Readers disagree with an essay expressing concern about a decline after a peak. Also: Rudy Giuliani’s drinking; book bans; masks in hospitals; wedding magic.

  27. Fathers Gained Family Time in the Pandemic. Many Don’t Want to Give It Back. Upshot, March 12

    A substantial share of fathers who took on more domestic work during lockdowns have kept it up, new data shows, and rearranged their work lives to do so.

  28. Arguing About Masks and Mandates Letters, February 22

    Readers criticize a column by Bret Stephens asserting that mask mandates were ineffective. Also: Children and loss; John Fetterman; population growth.

  29. The New Etiquette of Kids and Coughs Op Ed, December 14

    When a viral question goes viral.

  30. The Return of Holiday Season Agita Op Ed, November 16

    The pandemic gave some parents a reprieve. That may be over.

  31. Remote Work Is Here to Stay. Lean In, Employers. Op Ed, October 22

    A baby boomlet may not have been 2021’s only productivity increase.

  32. Spending on Children Surged During the Pandemic. It Didn’t Last. National, October 1

    As programs expire, such federal spending is returning to prior levels: $1 for every $6 spent on older adults.

  33. Want to Regain Parents’ Trust, Public Health Institutions? Be Humble. Op Ed, September 10

    Definitive statements on open questions isn’t the way.

  34. Prosecute Trump, Despite the Risks? Letters, September 1

    Readers react to an editorial urging an indictment to show that he “is not above the law.” Also: Abortion and data privacy; Moderna’s suit; children’s mental health.

  35. Lo que debes saber para proteger a tus hijos de la viruela del mono en Español, August 22

    Según los expertos, los niños no tienen riesgo alto de infección. Pero ofrecen consejos para cuidar a todos en el regreso a clases, desde los más pequeños hasta los universitarios.

  36. How to Protect Against Monkeypox as School Starts Well, August 17

    Experts say children are not at a high risk of infection. But they have advice to keep everyone — from toddlers to college kids — safe.

  37. Here’s What School Covid Policies Should Look Like This Year Op Ed, August 4

    The crisis kids face at this point in the pandemic is not the virus but the cost of so many years of disrupted school.

  38. How Some Parents Changed Their Politics in the Pandemic Business, August 1

    They were once Democrats and Republicans. But fears for their children in the pandemic transformed their thinking, turning them into single-issue voters for November’s midterms.

  39. Few Parents Intend to Have Very Young Children Vaccinated Against Covid Science, July 26

    In a new survey, 43 percent of parents of children ages 6 months through 4 years said they would refuse the shots for their kids. An additional 27 percent were uncertain.

  40. Sorry, Summer Styles, July 20

    We all know what happened with summer 2020. Then 2021 was dampened by Delta. This year, any anticipated return to revelry has been hampered by … *waves hands at everything.* Is there hope for enjoying the once fun season?

  41. Post-Lockdown, I’m Learning to Let Go of My Young Adult Kids — Again Op Ed, July 16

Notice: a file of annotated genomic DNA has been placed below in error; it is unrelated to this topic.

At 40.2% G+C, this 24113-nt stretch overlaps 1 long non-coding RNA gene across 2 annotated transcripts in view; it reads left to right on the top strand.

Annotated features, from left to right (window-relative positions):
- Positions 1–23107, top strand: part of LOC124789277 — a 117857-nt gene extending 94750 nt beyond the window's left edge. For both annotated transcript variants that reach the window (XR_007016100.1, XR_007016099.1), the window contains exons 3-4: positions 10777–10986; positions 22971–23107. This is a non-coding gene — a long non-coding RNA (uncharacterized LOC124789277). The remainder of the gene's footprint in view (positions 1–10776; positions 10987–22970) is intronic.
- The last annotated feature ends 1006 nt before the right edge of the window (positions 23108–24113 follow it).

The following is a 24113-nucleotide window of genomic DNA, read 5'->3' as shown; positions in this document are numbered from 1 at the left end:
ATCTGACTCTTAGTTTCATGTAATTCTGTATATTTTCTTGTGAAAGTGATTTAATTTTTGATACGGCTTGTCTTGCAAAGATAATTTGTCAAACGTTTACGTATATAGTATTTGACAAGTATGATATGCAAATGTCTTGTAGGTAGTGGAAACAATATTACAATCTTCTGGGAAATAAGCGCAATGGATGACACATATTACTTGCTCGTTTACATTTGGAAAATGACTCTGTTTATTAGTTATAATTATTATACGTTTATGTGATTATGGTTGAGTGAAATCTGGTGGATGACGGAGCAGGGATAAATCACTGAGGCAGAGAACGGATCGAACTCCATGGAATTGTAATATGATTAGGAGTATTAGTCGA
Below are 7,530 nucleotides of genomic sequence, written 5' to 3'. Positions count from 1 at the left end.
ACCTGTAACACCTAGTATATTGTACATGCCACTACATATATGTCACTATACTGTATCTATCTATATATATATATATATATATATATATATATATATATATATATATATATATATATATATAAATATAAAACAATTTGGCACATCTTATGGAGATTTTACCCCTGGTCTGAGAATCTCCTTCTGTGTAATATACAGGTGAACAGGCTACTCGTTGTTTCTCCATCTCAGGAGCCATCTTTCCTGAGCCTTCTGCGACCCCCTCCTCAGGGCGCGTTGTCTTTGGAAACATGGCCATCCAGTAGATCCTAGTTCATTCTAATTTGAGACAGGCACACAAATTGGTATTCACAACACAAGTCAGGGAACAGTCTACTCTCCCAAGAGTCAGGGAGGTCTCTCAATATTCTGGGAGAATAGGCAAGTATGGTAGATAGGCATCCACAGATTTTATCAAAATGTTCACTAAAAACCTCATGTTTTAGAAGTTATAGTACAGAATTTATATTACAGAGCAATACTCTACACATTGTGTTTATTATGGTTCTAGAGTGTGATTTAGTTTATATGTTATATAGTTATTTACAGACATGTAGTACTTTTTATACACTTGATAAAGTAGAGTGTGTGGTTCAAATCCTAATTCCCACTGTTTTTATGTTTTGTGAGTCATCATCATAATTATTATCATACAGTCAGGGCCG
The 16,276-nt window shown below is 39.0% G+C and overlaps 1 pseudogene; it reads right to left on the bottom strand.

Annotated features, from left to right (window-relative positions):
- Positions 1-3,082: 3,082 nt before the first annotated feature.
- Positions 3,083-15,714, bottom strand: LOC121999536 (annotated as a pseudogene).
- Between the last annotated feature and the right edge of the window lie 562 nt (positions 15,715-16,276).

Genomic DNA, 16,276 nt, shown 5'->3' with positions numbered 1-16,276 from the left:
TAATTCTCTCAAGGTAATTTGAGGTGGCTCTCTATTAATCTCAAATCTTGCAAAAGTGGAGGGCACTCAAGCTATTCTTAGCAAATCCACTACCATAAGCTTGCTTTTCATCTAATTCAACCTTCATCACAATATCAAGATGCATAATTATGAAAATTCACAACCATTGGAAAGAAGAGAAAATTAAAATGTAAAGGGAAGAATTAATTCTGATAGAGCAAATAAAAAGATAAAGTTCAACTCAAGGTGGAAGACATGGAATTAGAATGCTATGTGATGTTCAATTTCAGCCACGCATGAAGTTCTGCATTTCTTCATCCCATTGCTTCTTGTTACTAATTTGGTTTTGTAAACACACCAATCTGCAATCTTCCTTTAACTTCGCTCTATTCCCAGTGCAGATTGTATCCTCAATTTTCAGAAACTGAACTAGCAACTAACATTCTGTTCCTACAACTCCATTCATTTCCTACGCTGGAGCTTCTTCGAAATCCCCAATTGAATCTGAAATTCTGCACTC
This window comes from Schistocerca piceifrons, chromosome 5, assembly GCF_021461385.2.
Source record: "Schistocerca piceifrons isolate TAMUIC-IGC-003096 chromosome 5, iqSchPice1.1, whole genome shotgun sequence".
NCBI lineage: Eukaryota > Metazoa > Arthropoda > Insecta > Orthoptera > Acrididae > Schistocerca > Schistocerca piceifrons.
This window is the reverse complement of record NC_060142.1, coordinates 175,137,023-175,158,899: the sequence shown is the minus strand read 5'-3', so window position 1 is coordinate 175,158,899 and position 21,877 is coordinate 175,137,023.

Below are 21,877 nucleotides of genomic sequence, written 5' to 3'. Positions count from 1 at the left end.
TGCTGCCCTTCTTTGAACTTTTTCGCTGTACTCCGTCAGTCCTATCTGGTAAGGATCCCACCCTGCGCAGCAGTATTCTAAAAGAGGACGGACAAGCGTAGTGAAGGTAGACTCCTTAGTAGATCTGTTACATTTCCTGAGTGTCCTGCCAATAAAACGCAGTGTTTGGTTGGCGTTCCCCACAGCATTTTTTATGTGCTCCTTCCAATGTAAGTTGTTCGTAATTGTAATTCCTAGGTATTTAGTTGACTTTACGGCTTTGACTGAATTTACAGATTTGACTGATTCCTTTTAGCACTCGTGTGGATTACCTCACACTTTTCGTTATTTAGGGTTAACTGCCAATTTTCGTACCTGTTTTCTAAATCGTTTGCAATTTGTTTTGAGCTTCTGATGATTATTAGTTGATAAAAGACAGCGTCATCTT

When my adult children came home during Covid lockdown, I loved feeling I could protect them.

  42. The Wait for Little Kid Vaccines Is Over. Parental Exhaustion Isn’t. Op Ed, June 25

    The payoff feels somewhat anticlimactic.

  43. Covid Vaccines Slowly Roll Out for Children Under 5 National, June 21

    It was a milestone in the coronavirus pandemic, 18 months after adults first began receiving shots against the virus. The response from parents was notably muted.

  44. Vaccines roll out slowly for U.S. children younger than 5. National, June 21

    Although opening up shots for children under 5 is a milestone, this long-awaited phase of the U.S. immunization effort is being greeted with mixed emotions.

  45. Vaccines for Young Children Are Coming, but Many Parents Have Tough Questions Science, June 18

    The vaccines seem safe for children and are likely to protect against severe illness. But data on efficacy is thin, and most children have already been infected.

  46. Your child is almost 5. Here’s what some experts say about Covid vaccine options for that age group. Well, June 18

    Parents of 4-year-olds should start the vaccination process as soon as possible, according to experts, even if that means beginning with the lower-dose version.

  47. What to Know About the Covid Vaccine for Little Kids Well, June 17

    Here are answers to five common questions.

  48. A Better Way to Measure Immunity in Children Science, June 17

    Some scientists believe that a clearer picture of Covid vaccine efficacy could have emerged sooner if investigators had tracked certain immune cells, not just antibodies.

  49. Relief for Parents N Y T Now, June 17

    Covid vaccines for young children are finally coming.

  50. Parents Anxious to Vaccinate Young Children Describe an Agonizing Wait Washington, June 15

    Times readers with babies, toddlers or preschoolers who are unvaccinated against the coronavirus wrote in about worries and strains, loneliness and lost time.

  51. Just How Burned Out Are Parents? Op Ed, June 11

    Take this Times test to find out.

  52. Our Kids Lost Special Moments During the Pandemic. They Won’t Get Them All Back. Op Ed, June 8

    My fourth grader thinks about every event she’s missed, and I can’t pretend it doesn’t hurt.

  53. The Anti-Vaccine Movement’s New Frontier Magazine, May 25

    A wave of parents has been radicalized by Covid-era misinformation to reject ordinary childhood immunizations — with potentially lethal consequences.